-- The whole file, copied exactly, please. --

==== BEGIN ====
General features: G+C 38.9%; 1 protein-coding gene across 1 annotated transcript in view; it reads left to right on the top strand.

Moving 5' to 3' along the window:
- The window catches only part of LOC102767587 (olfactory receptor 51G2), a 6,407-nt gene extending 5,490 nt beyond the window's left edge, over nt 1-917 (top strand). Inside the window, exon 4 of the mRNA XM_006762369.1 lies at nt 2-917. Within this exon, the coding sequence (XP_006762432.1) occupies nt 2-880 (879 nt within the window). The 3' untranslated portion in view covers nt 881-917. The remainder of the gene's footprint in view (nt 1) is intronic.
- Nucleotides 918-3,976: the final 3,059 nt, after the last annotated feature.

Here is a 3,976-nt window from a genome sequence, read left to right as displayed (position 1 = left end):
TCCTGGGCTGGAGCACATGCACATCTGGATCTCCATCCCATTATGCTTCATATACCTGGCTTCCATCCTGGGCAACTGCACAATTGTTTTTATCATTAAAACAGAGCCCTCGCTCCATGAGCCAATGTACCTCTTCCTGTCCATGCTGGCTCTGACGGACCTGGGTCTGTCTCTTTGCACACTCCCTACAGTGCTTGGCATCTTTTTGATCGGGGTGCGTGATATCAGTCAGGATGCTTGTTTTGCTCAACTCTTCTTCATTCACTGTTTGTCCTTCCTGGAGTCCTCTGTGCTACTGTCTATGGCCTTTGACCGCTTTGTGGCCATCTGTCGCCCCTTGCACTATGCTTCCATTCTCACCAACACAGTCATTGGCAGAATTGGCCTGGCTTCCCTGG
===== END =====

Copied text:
General features: G+C 38.9%; 1 protein-coding gene across 1 annotated transcript in view; it reads left to right on the top strand.

Moving 5' to 3' along the window:
- The window catches only part of LOC102767587 (olfactory receptor 51G2), a 6,407-nt gene extending 5,490 nt beyond the window's left edge, over nt 1-917 (top strand). Inside the window, exon 4 of the mRNA XM_006762369.1 lies at nt 2-917. Within this exon, the coding sequence (XP_006762432.1) occupies nt 2-880 (879 nt within the window). The 3' untranslated portion in view covers nt 881-917. The remainder of the gene's footprint in view (nt 1) is intronic.
- Nucleotides 918-3,976: the final 3,059 nt, after the last annotated feature.

Here is a 3,976-nt window from a genome sequence, read left to right as displayed (position 1 = left end):
TCCTGGGCTGGAGCACATGCACATCTGGATCTCCATCCCATTATGCTTCATATACCTGGCTTCCATCCTGGGCAACTGCACAATTGTTTTTATCATTAAAACAGAGCCCTCGCTCCATGAGCCAATGTACCTCTTCCTGTCCATGCTGGCTCTGACGGACCTGGGTCTGTCTCTTTGCACACTCCCTACAGTGCTTGGCATCTTTTTGATCGGGGTGCGTGATATCAGTCAGGATGCTTGTTTTGCTCAACTCTTCTTCATTCACTGTTTGTCCTTCCTGGAGTCCTCTGTGCTACTGTCTATGGCCTTTGACCGCTTTGTGGCCATCTGTCGCCCCTTGCACTATGCTTCCATTCTCACCAACACAGTCATTGGCAGAATTGGCCTGGCTTCCCTGG